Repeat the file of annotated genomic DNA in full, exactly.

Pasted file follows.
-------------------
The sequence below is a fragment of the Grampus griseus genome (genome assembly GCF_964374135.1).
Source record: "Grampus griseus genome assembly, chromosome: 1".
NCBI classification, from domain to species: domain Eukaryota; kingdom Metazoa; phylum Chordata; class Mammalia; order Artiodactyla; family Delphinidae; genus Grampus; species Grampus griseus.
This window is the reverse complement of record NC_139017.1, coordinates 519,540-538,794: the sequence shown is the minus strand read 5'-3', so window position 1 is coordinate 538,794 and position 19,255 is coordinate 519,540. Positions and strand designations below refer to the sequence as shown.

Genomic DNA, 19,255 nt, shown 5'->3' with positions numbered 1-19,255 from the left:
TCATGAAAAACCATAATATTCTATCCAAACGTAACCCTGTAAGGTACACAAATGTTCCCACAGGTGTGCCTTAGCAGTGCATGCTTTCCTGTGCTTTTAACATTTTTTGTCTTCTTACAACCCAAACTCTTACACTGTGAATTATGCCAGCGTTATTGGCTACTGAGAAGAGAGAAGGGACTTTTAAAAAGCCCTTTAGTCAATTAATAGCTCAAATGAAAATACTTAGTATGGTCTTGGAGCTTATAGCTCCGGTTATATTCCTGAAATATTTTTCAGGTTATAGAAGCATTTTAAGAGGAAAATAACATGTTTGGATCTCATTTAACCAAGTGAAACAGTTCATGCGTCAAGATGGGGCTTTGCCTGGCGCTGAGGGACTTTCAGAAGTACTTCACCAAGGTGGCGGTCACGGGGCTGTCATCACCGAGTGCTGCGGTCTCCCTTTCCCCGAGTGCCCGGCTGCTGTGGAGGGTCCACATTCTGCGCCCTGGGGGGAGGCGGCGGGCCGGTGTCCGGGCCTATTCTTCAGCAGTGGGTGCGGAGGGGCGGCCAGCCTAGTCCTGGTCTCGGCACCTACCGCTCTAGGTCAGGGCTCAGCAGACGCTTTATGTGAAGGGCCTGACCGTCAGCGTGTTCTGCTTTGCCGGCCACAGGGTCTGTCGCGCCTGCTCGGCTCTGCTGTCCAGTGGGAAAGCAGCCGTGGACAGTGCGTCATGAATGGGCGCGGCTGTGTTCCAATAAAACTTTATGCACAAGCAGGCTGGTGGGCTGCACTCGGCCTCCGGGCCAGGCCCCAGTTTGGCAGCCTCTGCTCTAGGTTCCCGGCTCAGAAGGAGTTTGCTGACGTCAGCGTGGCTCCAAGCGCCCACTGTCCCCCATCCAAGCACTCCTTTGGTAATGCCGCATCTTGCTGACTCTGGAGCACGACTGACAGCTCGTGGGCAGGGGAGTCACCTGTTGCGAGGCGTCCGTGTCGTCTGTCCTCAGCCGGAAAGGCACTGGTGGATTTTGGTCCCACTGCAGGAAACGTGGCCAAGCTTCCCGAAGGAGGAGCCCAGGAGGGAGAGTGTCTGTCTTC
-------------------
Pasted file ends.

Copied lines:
The sequence below is a fragment of the Grampus griseus genome (genome assembly GCF_964374135.1).
Source record: "Grampus griseus genome assembly, chromosome: 1".
NCBI classification, from domain to species: domain Eukaryota; kingdom Metazoa; phylum Chordata; class Mammalia; order Artiodactyla; family Delphinidae; genus Grampus; species Grampus griseus.
This window is the reverse complement of record NC_139017.1, coordinates 519,540-538,794: the sequence shown is the minus strand read 5'-3', so window position 1 is coordinate 538,794 and position 19,255 is coordinate 519,540. Positions and strand designations below refer to the sequence as shown.

Genomic DNA, 19,255 nt, shown 5'->3' with positions numbered 1-19,255 from the left:
TCATGAAAAACCATAATATTCTATCCAAACGTAACCCTGTAAGGTACACAAATGTTCCCACAGGTGTGCCTTAGCAGTGCATGCTTTCCTGTGCTTTTAACATTTTTTGTCTTCTTACAACCCAAACTCTTACACTGTGAATTATGCCAGCGTTATTGGCTACTGAGAAGAGAGAAGGGACTTTTAAAAAGCCCTTTAGTCAATTAATAGCTCAAATGAAAATACTTAGTATGGTCTTGGAGCTTATAGCTCCGGTTATATTCCTGAAATATTTTTCAGGTTATAGAAGCATTTTAAGAGGAAAATAACATGTTTGGATCTCATTTAACCAAGTGAAACAGTTCATGCGTCAAGATGGGGCTTTGCCTGGCGCTGAGGGACTTTCAGAAGTACTTCACCAAGGTGGCGGTCACGGGGCTGTCATCACCGAGTGCTGCGGTCTCCCTTTCCCCGAGTGCCCGGCTGCTGTGGAGGGTCCACATTCTGCGCCCTGGGGGGAGGCGGCGGGCCGGTGTCCGGGCCTATTCTTCAGCAGTGGGTGCGGAGGGGCGGCCAGCCTAGTCCTGGTCTCGGCACCTACCGCTCTAGGTCAGGGCTCAGCAGACGCTTTATGTGAAGGGCCTGACCGTCAGCGTGTTCTGCTTTGCCGGCCACAGGGTCTGTCGCGCCTGCTCGGCTCTGCTGTCCAGTGGGAAAGCAGCCGTGGACAGTGCGTCATGAATGGGCGCGGCTGTGTTCCAATAAAACTTTATGCACAAGCAGGCTGGTGGGCTGCACTCGGCCTCCGGGCCAGGCCCCAGTTTGGCAGCCTCTGCTCTAGGTTCCCGGCTCAGAAGGAGTTTGCTGACGTCAGCGTGGCTCCAAGCGCCCACTGTCCCCCATCCAAGCACTCCTTTGGTAATGCCGCATCTTGCTGACTCTGGAGCACGACTGACAGCTCGTGGGCAGGGGAGTCACCTGTTGCGAGGCGTCCGTGTCGTCTGTCCTCAGCCGGAAAGGCACTGGTGGATTTTGGTCCCACTGCAGGAAACGTGGCCAAGCTTCCCGAAGGAGGAGCCCAGGAGGGAGAGTGTCTGTCTTC